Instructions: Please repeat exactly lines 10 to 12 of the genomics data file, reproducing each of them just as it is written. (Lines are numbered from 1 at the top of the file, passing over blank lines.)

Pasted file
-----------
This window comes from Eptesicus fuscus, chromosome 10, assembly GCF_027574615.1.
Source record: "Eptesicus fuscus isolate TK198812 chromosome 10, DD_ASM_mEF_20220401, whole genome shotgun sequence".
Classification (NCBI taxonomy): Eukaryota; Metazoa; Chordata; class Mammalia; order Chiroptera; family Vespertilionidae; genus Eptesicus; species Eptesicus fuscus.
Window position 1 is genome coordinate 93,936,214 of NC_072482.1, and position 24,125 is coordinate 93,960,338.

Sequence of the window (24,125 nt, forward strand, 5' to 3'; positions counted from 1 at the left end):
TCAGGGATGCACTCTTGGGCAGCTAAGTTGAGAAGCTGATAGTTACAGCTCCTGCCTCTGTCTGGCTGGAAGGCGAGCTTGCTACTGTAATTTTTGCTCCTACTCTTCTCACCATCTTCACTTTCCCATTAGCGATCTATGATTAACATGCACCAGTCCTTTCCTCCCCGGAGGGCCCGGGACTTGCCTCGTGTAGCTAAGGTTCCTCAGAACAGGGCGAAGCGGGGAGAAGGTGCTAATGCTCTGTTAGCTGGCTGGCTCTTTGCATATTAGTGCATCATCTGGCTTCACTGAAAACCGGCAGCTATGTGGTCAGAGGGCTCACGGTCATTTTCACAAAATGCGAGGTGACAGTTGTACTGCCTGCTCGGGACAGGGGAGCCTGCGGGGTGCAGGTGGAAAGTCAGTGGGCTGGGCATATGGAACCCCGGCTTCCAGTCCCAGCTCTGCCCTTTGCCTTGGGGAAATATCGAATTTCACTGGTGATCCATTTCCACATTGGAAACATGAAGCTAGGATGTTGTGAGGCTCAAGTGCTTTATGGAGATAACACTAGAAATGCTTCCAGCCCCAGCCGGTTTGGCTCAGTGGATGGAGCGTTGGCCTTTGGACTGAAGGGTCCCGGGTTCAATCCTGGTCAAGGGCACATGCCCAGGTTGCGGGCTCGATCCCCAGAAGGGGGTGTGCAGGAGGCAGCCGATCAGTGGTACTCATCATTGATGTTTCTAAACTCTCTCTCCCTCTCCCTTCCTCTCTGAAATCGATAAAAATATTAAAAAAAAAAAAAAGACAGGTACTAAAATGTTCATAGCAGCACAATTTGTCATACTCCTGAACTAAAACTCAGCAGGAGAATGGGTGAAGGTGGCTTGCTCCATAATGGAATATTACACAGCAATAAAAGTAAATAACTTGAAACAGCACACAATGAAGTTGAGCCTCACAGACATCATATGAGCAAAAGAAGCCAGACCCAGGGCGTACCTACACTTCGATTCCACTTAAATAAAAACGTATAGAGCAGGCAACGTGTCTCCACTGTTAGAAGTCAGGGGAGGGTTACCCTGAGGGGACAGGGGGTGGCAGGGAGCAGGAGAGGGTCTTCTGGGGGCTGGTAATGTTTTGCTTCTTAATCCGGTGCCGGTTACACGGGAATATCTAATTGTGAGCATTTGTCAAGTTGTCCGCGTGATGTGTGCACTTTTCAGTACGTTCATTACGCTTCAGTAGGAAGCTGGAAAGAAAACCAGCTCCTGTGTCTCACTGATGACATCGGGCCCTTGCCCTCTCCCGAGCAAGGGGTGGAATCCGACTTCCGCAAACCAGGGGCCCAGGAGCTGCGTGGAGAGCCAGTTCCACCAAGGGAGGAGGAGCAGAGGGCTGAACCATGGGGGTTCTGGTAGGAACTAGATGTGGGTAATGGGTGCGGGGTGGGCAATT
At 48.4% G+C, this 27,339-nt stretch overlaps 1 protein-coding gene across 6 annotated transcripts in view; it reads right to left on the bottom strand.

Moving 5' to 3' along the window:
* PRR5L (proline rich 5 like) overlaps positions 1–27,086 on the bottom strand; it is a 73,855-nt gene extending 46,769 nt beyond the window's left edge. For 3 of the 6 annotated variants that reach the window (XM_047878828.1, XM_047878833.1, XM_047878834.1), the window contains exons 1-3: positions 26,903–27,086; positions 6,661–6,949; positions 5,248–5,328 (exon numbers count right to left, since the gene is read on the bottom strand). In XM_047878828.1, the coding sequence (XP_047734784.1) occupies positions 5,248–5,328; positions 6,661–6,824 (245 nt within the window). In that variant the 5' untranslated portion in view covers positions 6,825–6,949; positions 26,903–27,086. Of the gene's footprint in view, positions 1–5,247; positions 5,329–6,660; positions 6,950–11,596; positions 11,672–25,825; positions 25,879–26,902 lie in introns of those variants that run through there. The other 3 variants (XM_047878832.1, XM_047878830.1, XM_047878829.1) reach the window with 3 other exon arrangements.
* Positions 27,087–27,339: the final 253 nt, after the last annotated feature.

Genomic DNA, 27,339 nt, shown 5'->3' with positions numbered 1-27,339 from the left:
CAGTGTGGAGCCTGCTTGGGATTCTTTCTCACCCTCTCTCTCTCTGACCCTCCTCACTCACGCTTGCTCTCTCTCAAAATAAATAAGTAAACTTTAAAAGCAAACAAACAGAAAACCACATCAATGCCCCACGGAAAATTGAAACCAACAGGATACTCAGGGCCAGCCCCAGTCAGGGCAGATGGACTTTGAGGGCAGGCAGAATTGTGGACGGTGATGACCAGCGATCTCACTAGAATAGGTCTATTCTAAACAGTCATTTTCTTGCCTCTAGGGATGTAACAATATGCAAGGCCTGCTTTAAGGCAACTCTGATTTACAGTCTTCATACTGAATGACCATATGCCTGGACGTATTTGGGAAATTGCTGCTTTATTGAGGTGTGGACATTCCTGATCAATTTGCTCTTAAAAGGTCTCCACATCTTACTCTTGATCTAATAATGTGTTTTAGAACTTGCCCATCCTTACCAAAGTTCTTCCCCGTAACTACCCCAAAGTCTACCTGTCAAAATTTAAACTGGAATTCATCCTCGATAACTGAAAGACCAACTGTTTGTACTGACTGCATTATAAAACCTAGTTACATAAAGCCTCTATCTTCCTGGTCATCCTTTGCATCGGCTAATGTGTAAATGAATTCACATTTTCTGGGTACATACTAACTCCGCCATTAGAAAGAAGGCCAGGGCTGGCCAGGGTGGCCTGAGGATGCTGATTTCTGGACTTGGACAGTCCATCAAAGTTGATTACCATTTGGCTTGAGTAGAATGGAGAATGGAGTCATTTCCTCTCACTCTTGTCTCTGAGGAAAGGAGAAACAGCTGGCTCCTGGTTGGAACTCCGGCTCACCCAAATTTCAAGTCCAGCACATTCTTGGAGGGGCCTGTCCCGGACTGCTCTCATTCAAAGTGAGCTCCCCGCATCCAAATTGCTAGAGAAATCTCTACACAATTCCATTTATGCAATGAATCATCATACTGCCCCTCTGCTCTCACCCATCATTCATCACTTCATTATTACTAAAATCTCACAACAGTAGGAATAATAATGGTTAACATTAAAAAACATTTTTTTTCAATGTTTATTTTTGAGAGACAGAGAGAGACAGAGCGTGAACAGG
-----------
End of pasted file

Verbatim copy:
* Positions 27,087–27,339: the final 253 nt, after the last annotated feature.

Genomic DNA, 27,339 nt, shown 5'->3' with positions numbered 1-27,339 from the left:
CAGTGTGGAGCCTGCTTGGGATTCTTTCTCACCCTCTCTCTCTCTGACCCTCCTCACTCACGCTTGCTCTCTCTCAAAATAAATAAGTAAACTTTAAAAGCAAACAAACAGAAAACCACATCAATGCCCCACGGAAAATTGAAACCAACAGGATACTCAGGGCCAGCCCCAGTCAGGGCAGATGGACTTTGAGGGCAGGCAGAATTGTGGACGGTGATGACCAGCGATCTCACTAGAATAGGTCTATTCTAAACAGTCATTTTCTTGCCTCTAGGGATGTAACAATATGCAAGGCCTGCTTTAAGGCAACTCTGATTTACAGTCTTCATACTGAATGACCATATGCCTGGACGTATTTGGGAAATTGCTGCTTTATTGAGGTGTGGACATTCCTGATCAATTTGCTCTTAAAAGGTCTCCACATCTTACTCTTGATCTAATAATGTGTTTTAGAACTTGCCCATCCTTACCAAAGTTCTTCCCCGTAACTACCCCAAAGTCTACCTGTCAAAATTTAAACTGGAATTCATCCTCGATAACTGAAAGACCAACTGTTTGTACTGACTGCATTATAAAACCTAGTTACATAAAGCCTCTATCTTCCTGGTCATCCTTTGCATCGGCTAATGTGTAAATGAATTCACATTTTCTGGGTACATACTAACTCCGCCATTAGAAAGAAGGCCAGGGCTGGCCAGGGTGGCCTGAGGATGCTGATTTCTGGACTTGGACAGTCCATCAAAGTTGATTACCATTTGGCTTGAGTAGAATGGAGAATGGAGTCATTTCCTCTCACTCTTGTCTCTGAGGAAAGGAGAAACAGCTGGCTCCTGGTTGGAACTCCGGCTCACCCAAATTTCAAGTCCAGCACATTCTTGGAGGGGCCTGTCCCGGACTGCTCTCATTCAAAGTGAGCTCCCCGCATCCAAATTGCTAGAGAAATCTCTACACAATTCCATTTATGCAATGAATCATCATACTGCCCCTCTGCTCTCACCCATCATTCATCACTTCATTATTACTAAAATCTCACAACAGTAGGAATAATAATGGTTAACATTAAAAAACATTTTTTTTCAATGTTTATTTTTGAGAGACAGAGAGAGACAGAGCGTGAACAGG